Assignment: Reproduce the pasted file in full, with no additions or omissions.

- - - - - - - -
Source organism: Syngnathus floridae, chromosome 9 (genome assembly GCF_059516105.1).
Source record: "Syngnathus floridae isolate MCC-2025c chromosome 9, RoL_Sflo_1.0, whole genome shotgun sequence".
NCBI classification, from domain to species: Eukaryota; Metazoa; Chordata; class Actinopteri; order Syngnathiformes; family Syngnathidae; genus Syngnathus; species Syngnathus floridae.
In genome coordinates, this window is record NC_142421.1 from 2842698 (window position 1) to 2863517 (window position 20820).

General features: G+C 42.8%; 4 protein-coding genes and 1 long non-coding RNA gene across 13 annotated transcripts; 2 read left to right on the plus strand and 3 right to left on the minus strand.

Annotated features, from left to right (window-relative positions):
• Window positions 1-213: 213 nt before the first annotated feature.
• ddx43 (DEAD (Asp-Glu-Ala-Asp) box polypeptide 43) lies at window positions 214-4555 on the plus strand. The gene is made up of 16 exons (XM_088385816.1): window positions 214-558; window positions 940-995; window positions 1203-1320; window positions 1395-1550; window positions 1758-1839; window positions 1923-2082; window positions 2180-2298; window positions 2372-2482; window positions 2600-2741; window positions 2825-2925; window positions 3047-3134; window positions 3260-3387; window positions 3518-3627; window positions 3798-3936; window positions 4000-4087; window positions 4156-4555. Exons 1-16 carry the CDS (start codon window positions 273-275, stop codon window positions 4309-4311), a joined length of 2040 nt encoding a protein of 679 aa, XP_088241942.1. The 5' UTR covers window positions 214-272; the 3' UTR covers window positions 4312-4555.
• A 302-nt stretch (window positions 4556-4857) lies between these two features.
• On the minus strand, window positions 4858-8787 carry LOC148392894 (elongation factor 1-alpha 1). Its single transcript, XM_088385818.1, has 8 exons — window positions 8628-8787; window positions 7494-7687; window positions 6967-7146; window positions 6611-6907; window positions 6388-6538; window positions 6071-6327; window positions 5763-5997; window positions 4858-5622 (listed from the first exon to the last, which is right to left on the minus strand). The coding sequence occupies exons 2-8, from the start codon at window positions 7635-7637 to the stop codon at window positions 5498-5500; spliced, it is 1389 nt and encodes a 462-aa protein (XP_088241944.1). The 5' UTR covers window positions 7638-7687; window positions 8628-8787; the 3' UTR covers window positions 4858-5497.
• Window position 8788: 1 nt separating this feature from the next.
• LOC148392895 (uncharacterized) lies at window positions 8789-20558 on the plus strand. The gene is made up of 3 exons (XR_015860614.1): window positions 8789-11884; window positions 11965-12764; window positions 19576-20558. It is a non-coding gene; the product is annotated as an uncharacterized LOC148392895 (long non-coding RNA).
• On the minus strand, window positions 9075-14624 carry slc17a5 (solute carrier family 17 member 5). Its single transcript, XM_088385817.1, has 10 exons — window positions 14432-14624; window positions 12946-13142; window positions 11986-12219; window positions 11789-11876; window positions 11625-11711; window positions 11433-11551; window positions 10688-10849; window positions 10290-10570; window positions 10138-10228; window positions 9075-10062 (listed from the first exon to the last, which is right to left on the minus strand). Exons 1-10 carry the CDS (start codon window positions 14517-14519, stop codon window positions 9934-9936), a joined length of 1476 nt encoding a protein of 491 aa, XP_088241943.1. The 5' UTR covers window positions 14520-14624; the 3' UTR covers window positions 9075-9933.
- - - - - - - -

Source organism: Syngnathus floridae, chromosome 9 (genome assembly GCF_059516105.1).
Source record: "Syngnathus floridae isolate MCC-2025c chromosome 9, RoL_Sflo_1.0, whole genome shotgun sequence".
NCBI classification, from domain to species: Eukaryota; Metazoa; Chordata; class Actinopteri; order Syngnathiformes; family Syngnathidae; genus Syngnathus; species Syngnathus floridae.
In genome coordinates, this window is record NC_142421.1 from 2842698 (window position 1) to 2863517 (window position 20820).

General features: G+C 42.8%; 4 protein-coding genes and 1 long non-coding RNA gene across 13 annotated transcripts; 2 read left to right on the plus strand and 3 right to left on the minus strand.

Annotated features, from left to right (window-relative positions):
• Window positions 1-213: 213 nt before the first annotated feature.
• ddx43 (DEAD (Asp-Glu-Ala-Asp) box polypeptide 43) lies at window positions 214-4555 on the plus strand. The gene is made up of 16 exons (XM_088385816.1): window positions 214-558; window positions 940-995; window positions 1203-1320; window positions 1395-1550; window positions 1758-1839; window positions 1923-2082; window positions 2180-2298; window positions 2372-2482; window positions 2600-2741; window positions 2825-2925; window positions 3047-3134; window positions 3260-3387; window positions 3518-3627; window positions 3798-3936; window positions 4000-4087; window positions 4156-4555. Exons 1-16 carry the CDS (start codon window positions 273-275, stop codon window positions 4309-4311), a joined length of 2040 nt encoding a protein of 679 aa, XP_088241942.1. The 5' UTR covers window positions 214-272; the 3' UTR covers window positions 4312-4555.
• A 302-nt stretch (window positions 4556-4857) lies between these two features.
• On the minus strand, window positions 4858-8787 carry LOC148392894 (elongation factor 1-alpha 1). Its single transcript, XM_088385818.1, has 8 exons — window positions 8628-8787; window positions 7494-7687; window positions 6967-7146; window positions 6611-6907; window positions 6388-6538; window positions 6071-6327; window positions 5763-5997; window positions 4858-5622 (listed from the first exon to the last, which is right to left on the minus strand). The coding sequence occupies exons 2-8, from the start codon at window positions 7635-7637 to the stop codon at window positions 5498-5500; spliced, it is 1389 nt and encodes a 462-aa protein (XP_088241944.1). The 5' UTR covers window positions 7638-7687; window positions 8628-8787; the 3' UTR covers window positions 4858-5497.
• Window position 8788: 1 nt separating this feature from the next.
• LOC148392895 (uncharacterized) lies at window positions 8789-20558 on the plus strand. The gene is made up of 3 exons (XR_015860614.1): window positions 8789-11884; window positions 11965-12764; window positions 19576-20558. It is a non-coding gene; the product is annotated as an uncharacterized LOC148392895 (long non-coding RNA).
• On the minus strand, window positions 9075-14624 carry slc17a5 (solute carrier family 17 member 5). Its single transcript, XM_088385817.1, has 10 exons — window positions 14432-14624; window positions 12946-13142; window positions 11986-12219; window positions 11789-11876; window positions 11625-11711; window positions 11433-11551; window positions 10688-10849; window positions 10290-10570; window positions 10138-10228; window positions 9075-10062 (listed from the first exon to the last, which is right to left on the minus strand). Exons 1-10 carry the CDS (start codon window positions 14517-14519, stop codon window positions 9934-9936), a joined length of 1476 nt encoding a protein of 491 aa, XP_088241943.1. The 5' UTR covers window positions 14520-14624; the 3' UTR covers window positions 9075-9933.